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Vol. XVIII-No. 17.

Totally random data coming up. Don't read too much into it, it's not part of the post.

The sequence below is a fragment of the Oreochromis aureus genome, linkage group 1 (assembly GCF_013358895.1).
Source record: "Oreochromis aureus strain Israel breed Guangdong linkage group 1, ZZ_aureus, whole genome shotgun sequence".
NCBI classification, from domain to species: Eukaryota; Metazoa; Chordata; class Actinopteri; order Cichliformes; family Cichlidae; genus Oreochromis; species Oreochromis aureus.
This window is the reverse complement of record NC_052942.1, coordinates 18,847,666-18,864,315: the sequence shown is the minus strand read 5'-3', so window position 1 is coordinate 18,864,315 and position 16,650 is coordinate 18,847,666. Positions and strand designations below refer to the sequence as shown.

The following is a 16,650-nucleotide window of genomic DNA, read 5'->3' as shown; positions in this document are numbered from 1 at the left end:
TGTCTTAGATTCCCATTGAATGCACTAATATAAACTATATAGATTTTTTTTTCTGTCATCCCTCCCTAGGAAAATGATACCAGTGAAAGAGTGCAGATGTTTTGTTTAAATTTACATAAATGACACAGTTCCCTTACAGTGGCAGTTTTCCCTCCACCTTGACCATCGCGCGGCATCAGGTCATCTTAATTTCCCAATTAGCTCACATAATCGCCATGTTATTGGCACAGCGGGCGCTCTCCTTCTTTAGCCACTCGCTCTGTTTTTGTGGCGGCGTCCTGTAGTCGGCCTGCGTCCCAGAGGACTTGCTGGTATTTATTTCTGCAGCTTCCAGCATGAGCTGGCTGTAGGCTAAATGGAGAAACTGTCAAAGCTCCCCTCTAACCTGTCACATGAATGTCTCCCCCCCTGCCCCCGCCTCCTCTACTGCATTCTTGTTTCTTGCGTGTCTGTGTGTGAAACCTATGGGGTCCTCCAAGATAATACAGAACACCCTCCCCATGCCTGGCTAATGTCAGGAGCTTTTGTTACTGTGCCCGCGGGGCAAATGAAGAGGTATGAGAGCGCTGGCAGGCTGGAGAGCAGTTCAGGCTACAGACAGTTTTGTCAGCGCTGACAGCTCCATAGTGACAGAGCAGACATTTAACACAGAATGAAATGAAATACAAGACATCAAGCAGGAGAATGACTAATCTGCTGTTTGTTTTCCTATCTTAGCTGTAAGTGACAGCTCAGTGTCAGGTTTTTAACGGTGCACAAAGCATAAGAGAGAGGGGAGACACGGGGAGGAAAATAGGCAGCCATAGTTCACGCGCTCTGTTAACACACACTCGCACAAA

CORVALLIS, OREGON, AUGUST 9. 1905. B.F. IRYINK dtt and cr-irt Summer Glearance Great Bargains in a 1 1 Departments BigStoGk to make your selections ... Get our Prices and make Comparison. J. M. HARRIS, i 39 Leading HoteHn Oorvallis. Recently opened. New brick bm'lding. Newly furnished, with modern con veniences. Furnace Heat, Electric Lights, Fire Es capes. Hot and cold water on every floor. Fine single rooms. Elegant suites. Leading house in the Willam ette Valley. $1-0, $1.25 and $2.00 per day. 1 Watches, Clocks, Jewelry and Silverware. Eyes tested free of charge and glasses fitted correctly at prices within reach of all ' Fine watch repairing a spe cialty Pratt The Jeweler 6c Optician. No Prizes go with our Cbase & Sanborn Higb Grade COFFEE In fact nothing goes with our coffee but cream, sugar and SATISFACTION P. M. ZIEROLF. Sole agent for Cbase & Sanborn Higb Grade COFFEE Fine Light Sample Rooms. C . J. C. Hammel, Prop. THE NAVAL BATTLE THE REASON WHY THE JAP ANESE WERE VICTORI OUS. Double-Column Formation and At tempt to Aid Each Other Made Vessels en Easy Prey in Japan S?a Other News. Tokio, Japan, July 9. (Corres pondence of ihe Associated Press.) Commander Akyama, who partial-1 pated in the battle of the Sea of Ja- nan l-i a rl nronarjd frr nnVlinntiAn ' an extended statement relating to the great conflict, and ita weight is on the side of gunntry, the battle ships and tactics, as against the de Etroyer aud the torpedo. He pre face bis statement by declaring that gold gunnery depends mainly upon the division officers, and asserts that the Russian officers were lamentably lacking in train ing. In the early part of the battle the Russians scored but one hit, to three landed by the Japanese. Under those circumstances, it may be said that the Japhnese had three or four guns in action to every one of the Russians', and tnere was nothing remarkable about the disparity of losses. The commander says that Ad miral Rojestvensky had been criti cised for electing to take his chan ces at the Tsushima. On the con trary, it was the wisest course open to him. TeUgaru Straight is long and narrow, the season was foggy, and there were mechanical obstruc tions. Distance and coal were against Soya, aod ihe time consum ed in reaching that entrance would have betrayed the design, and his plight on emerging from Soya would have been much- worse than he might reasouably hope for at Tsu shima. The commander insists that the great mistake of the Rassians was in marshaling their vessels in double column line ahead. From the moment of going into action in this formation, the Japanese regard ed victory as assured. Apart from the impossibility of maintaining an orderly formation when pursuing such tactics for defensive purposes, there was the fact tbat only a few or the ships could bring their guns into effective action against the Jap anese fl-et. The latter ships were able to concentrate theii whole fire upon the leading Russian ships, and in return received only a lim ited fire. Had the Rassians adopted the strategy of imposing the brunt of the action upon the battleships, while the re-t of the fleet broke through and t tiered direct for Vlad- ivostok, the commander believes tbey would have achieved a partial eucctss. Instead of doicg that, they followed the plan of mutually aid ing one another, and thus, when the head of the batlleship column got into trouble, the others Bteamed up and thrust their heads into the lion's mouth without being able to accomplishing anything compensa tory. Rgarding the question of sink ing armored cruisers and battle ships by gunfire, the commander expresses the opinion that the fact the Russian ehips were exceptional ly low in the water contributed ma terially to the result. The Rus sians carried large quantities cf coal, stores and ammnnition, and thus weighted down and in a rough saa suffered badly from hits near the water line tbat ordinarily would net have beeu fatal. Gervais, Or., Aug. 5. With handkerchiefs hiding their faces, three highwaymen entered Joe Becker's 6aloon this evening at 10: 20 o'clock, robbed and beat men in the place, secured several hundred dollars and escaped. There were .three men in the bar room when the desperadoes entered A groff word of command, empha sized by a disploy of revolvers, caused a quick elevation of .hands, and the victimB turned with their faces o the wall. . First the till was rifled and $350 secured from this source. . Then the pockets and clothing of the men .with raised hands were carefully inspected. . Charley Waldpole was relieved of $17.50. He protested and was promptly knocked down with a re volver. Lee Shultz had $145 or more in his pockets, but he had not a word to say when the currency and coin went into strange hands without a receipt. Backer's gold watch attracted the attention of the collectors, and they took that, as well as a very hand somely mounted revolver he hap pened to have in his pocket as pro tection aainst. thievee. Evtrytbing was done swiftly, but in a business like manner by the robber?. Scarcely a word wa3 spok en, while everything in value in coin va s being taken from its lawful-owners. As the victims were somewhat excited over the incident they cannot give a very clear de scription of the men who robbed thepo. Thej Beem to agree, how ever, that the hold up men were ah6ut 5 feet 7 inches tail, about 150 pounds weight, youthful in appear ance and that they looked enough alike to be brothers. The town is full of threshere and farm laborers, in for the Saturday night entertainment, and the rob bers were quickly lost in the crowd outside when thpy emerged from the saloon. Reno, Nev., Aug. 5. Adolph Manheim, a well known resident of this city, form rly engaged in busi iness in San Francisco, had a thrill ing experience in the Sierra Neva da Mountains near Weber Lake yesterday.. For nearly 18 hours he was h Id a prisoner in the topmost branches of a tall pine tree while a bear, wounded into a fury by a rifle shot, patrolled the place, pawed the ground and made attempts to reach the frightened, man above him. It was late last night when ares cue party eent out from camp reach ed the place, attracted there by his cries for help. The bear, probably frightened by the intrusion of the reecuers, escaped. Pools of blood, tracks and torn up ground were the only evidence of the vigil it had kept over its captive. Mr. Manheim, weak from hunger, thirst and nerv ousness, wa3 carried back to camp, but today is recovering from his thrilling experience. Manheim started from the lake yesterday mcrning to pick wild flowers in the hills. He was alone and was not looking for game. He took no weapons. When about two miles from camp and deep in the woods, he heard the bear growling in pain and started to escape.' As he started bruin came in sight at full speed. Ih the race of 2 10 yards that ensued, ' Manheim reached a tall tree and lost no time in climb ing to the top. The bear was wounded through the neck, proba bly by scme.hunter in th- neigh borhood. It was of great size. This great stock medicine is all money saver for stock raisers.. It pi is a medicine, not a cheat) food or condition powder. Though put up fi tn rnarwni frtwi li -i T'l. nAPwmA E?S m J 11 UWll ..'li J. lll I 1 hi n.n 0 Black-Draught, renowned for the 1 cure of the digestion troubles of persons, it has the same qualities of invigorating digestion, stirring up the torpid liver and loosening the constipated bowels for all stock and poultry. It is carefully pre pared and its action is so healthful that stock grow and thrive with an occasional dose in their food. It cures hog cholera and makes hogs grow fat. It cures chicken cholera and roup and makes hens lay. It cures constipation, distemper and colds in horses, murrain in cattle, and makes a draught animal do 1 more work for the food consumed. It gives animals and fowls of all kinds new life, f Every farmer and raiser should certainly give it a trial..- dM' It costs 25c. a can and savea ten times its price in profit. v PrrTSBUBQ, Kas., March 25, 1901. I have been using your Black-Draught Stock and Poultry Medicine on my stock for some time. I have used all kinds of stock food but I have found that yours is the best for my purpose. - J. 8. HASSON. 'A ' For Sale. Household goods, toilet articles. Also two milch cows and two calves Enquire of Mrs. E. S. Murray. C. H. Newth,' Physician and Surgeon Philomath, Oregon. A NEW EMPIRE ON THE MAIN LAND OF ASIA. The Japanese Empire Is to Em Brace Corea and Manchuria aod Probably a Part of Siberia. Walter Wellman, wiring to the Record-Herald, says: "There is to be a Japanese em pire on the mainland of Asia. It is to embrace Corea and Manchuria and probably a part of Siberia. The Japan of the present is a mere isl and kingdom. The Japan of the future is to rule the littoral of the Northern Asiatic continent. Reach ing far into the interior, comprising vast, fertile and populous provinces, the new Japan is to be thrice as great in population as the Japan of the present. ''The Sea of Japan is to be the center, the heart of this new em pire. That sea is to become a Jap anese lake. Japan is to dominate it and all the lands lying about it. This dominance of the Japanese sea and its coast country on all sides the Japanese hold is absolutely es sential to their national safety. The pretention the Japanese put forth as to the Sea of Japan is not unlike the Monroe doctrine, which the United states applies to the Caribbean Sea. Japan has a Mon roe doctrine of her own. And the meaning of it is that Japan will view as an unfriendly act any effort on the part of European powers to establish their sovereignty or to plant their systems on or near the shores of Japan. "The Japanese-Monroe doctrine applies not only to Russia, but to all European rowers. Inasmuch, however, as Russia is the only Eu ropean power which has established itself on the coast of the Japanese Sia, it is Russia alone whose pos sessions and known ambitions are to be narrowed or delimited by the national aspiratiocs of the victori ous Japanese. "Thus with one mighty leap, Ja pan springs from a scattered island kingdom-elf the Asiatic shore, a mere ocean principality, half lost in the maritime fogs, to empireship, covering islands and a huge strip of the mainland and the sea which His between them. From rank as twelfth or fifteenth among the powers-of the East has Japan risen at a bound to fifth or sixth place, and with still greater possibilities lying before her in Chinese apolitical he gemony and commercial leadership. "These are the aspirations of. the the Japanese people at this mo ment. This empire-building ambi tion of theirs forms the basis of the peace terms which they will en deavor to impose upon Russia in the international conferences whose firtt sessions are to be held here next week a conference toward which the races of the whole civil ized, world are now directed. "We do not as yet know the de tails of the terms of setllemen t which the Japanese envoys are instructed by their government to present to the representatives of the czar, but in the foregoing statement I have given the Japanese national aspira tion upon which those terms are based. When the precise Japanese stipulations become known, as they may be within a week or a fort night, it will be found ' that they were framed to carry out the' great plan of, national enlargement and safety I have just outlined. The information upon which this dis patch is written comes from higb and unimpeachable sources, from authority which would create sur prise were I at liberty to identify it. - - ' "I have the highest authority for the statements that, it the Russians find themselves unable to agree to a treaty which achieves this end, there will be no peace. The Jap anese have set the stakes which are to mark the boundarief of their na tional domain or sphere of influence in the future. The line as blaz'd in the roueb is net rard and fast. Tnere is marging left for trading, for accommodation, for seeming yielding on non-essentials, but the one essential the safety of the em pire is a fixed principle by which the Japanese government will stand like a rock. 'If they cannot secure this in the treaty of Washington, they will go on fighting till they can and do secure it. "Baron Komura told President Roosevelt at Oyster Bay, as Minis ter Takabira had told him already, that the attitude of the Japanese government is substantially as fol lows: ' " 'Japan wants peace and will make all reasonaple concessions to get it. But there is one thing we will not have and that is a peace which in the end must be mote costly to us than continuance of the war. All through Japan, am rg the people as well as iu the govern ment, there is one uppermost thought and that thought s thu: "Our statesmanship must int sacrifice one iota of the advant ge which our army and navy have gained on land and sea." "The American and British gov ernments have been sounded as to their views of the reasonable! and wisdom of this principle. America has no objections; Great Britain warmly approves. More over, the American ' go vernmi nt positively favors the establishment of a Japanese-Monroe doctrine i p plied to the Ssa of Japan. Tb United States does this becau e such a doctrine, if once fixed as a living principle, would do more than any thing else could do to safeguard the territorial integri'y of China. Japan's attitude toward the Chinese empire would thus be come like that of the United Stat -s towards Central and South Ameii ca with the Caribbean sea as ih critical region. In other words Ja pan would neither commit aggrtr sion upon China cor permit it. "The situation as regards Man churia is peculiar and exceptional. Japan and Russia have simply ex changed places in Manchuria. Nom inally Chinese, Manchuria has been actually Russian. But for this war, or some other upheaval, it would have been Russia to the end of time. Now it is Japanese. All that part which Field Marshal O yamas' armies have taken is to all intents and purposes as much Jap anese as if it were not only con quered, but ceded territory. Chi nese sovereignty is a mere fiction. A fiction it has been under tLe Russians and a fiction it is to I e under ths Japanese." Chicago, Aug. 5. "Japan has Russia to deal with and Russia alon3. "The United Slates and Great Britain are well aware of the inten tion of the Japanese to spread their empire to the Asiatic mainland and neither Great Britain nor the Unit ed States has any objection thereto. If the need should arise, under an attempt to exert international pres sure favor to Russia, Great Britain would be a positive force in support of the contention of Japan, while tbe attitude of the United States would be negatively friendly to Ja pan, in that our government would decline to take any action whatso ever. "With the United States and England thus aligned, an interna tional combination strong enough tc affect tbe peace conference is an impossibility. . . ' ' Japan has Russia to deal with and Russia alone." "Walter Wellman." Louisiana, Mo., Aug. 5. -This morning while a Chicago & Alton special train was crossing the Mis sissippi River bridge, Marion War ner, of Secor, 111., a passenger on tbe train, was. shot and inBtantly killed by an unknown man. War ner was a le-'p when the unknown man came tuiouah the train, ask iug the peoplelf they had guns. He awoke Warmr and asked him if he had a gun and, receiving a negative reply; shot Warner just over tbe right eye, killing, him in stantly. He then went to another passenger and, holdiog the gun against his temple, made him emp ty his cash. After, shooting Warner he emp tied his revolver at other passen gers, one woman receiving a slight wount on the arm.'. A' boilermaker from Jacksonville volunteered to arrest the man, and, in doing so knocked him sensless with his fist. The man who did the shooting was drank, and boasted before the murder that he would kill some one. The train was held two hours while the testimony of the passen gers was taken. The man who did tbe shooting rtfu-ed t) tell his name or whtre he livep. Ladies skirts all kinds and prio at Moses' Bros. Call and see tk&iu